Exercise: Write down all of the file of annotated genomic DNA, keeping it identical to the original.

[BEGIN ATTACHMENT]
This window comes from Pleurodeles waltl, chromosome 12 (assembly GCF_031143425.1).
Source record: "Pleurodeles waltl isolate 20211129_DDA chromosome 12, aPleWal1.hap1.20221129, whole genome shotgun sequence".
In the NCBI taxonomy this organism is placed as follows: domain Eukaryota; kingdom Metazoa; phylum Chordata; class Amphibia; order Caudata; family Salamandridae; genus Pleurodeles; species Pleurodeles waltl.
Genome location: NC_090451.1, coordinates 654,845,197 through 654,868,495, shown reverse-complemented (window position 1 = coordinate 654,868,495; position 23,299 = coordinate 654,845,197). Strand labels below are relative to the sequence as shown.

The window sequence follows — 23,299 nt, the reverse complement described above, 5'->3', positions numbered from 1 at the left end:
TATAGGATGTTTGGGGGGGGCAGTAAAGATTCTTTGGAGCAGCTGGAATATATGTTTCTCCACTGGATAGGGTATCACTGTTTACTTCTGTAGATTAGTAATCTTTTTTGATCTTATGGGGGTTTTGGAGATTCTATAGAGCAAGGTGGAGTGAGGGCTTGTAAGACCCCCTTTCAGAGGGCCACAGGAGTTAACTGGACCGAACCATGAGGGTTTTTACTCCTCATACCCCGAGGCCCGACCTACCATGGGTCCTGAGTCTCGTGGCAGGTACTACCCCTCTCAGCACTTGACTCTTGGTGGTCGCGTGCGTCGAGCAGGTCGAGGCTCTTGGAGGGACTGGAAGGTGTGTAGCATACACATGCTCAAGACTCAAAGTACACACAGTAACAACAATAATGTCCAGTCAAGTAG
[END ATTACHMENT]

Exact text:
This window comes from Pleurodeles waltl, chromosome 12 (assembly GCF_031143425.1).
Source record: "Pleurodeles waltl isolate 20211129_DDA chromosome 12, aPleWal1.hap1.20221129, whole genome shotgun sequence".
In the NCBI taxonomy this organism is placed as follows: domain Eukaryota; kingdom Metazoa; phylum Chordata; class Amphibia; order Caudata; family Salamandridae; genus Pleurodeles; species Pleurodeles waltl.
Genome location: NC_090451.1, coordinates 654,845,197 through 654,868,495, shown reverse-complemented (window position 1 = coordinate 654,868,495; position 23,299 = coordinate 654,845,197). Strand labels below are relative to the sequence as shown.

The window sequence follows — 23,299 nt, the reverse complement described above, 5'->3', positions numbered from 1 at the left end:
TATAGGATGTTTGGGGGGGGCAGTAAAGATTCTTTGGAGCAGCTGGAATATATGTTTCTCCACTGGATAGGGTATCACTGTTTACTTCTGTAGATTAGTAATCTTTTTTGATCTTATGGGGGTTTTGGAGATTCTATAGAGCAAGGTGGAGTGAGGGCTTGTAAGACCCCCTTTCAGAGGGCCACAGGAGTTAACTGGACCGAACCATGAGGGTTTTTACTCCTCATACCCCGAGGCCCGACCTACCATGGGTCCTGAGTCTCGTGGCAGGTACTACCCCTCTCAGCACTTGACTCTTGGTGGTCGCGTGCGTCGAGCAGGTCGAGGCTCTTGGAGGGACTGGAAGGTGTGTAGCATACACATGCTCAAGACTCAAAGTACACACAGTAACAACAATAATGTCCAGTCAAGTAG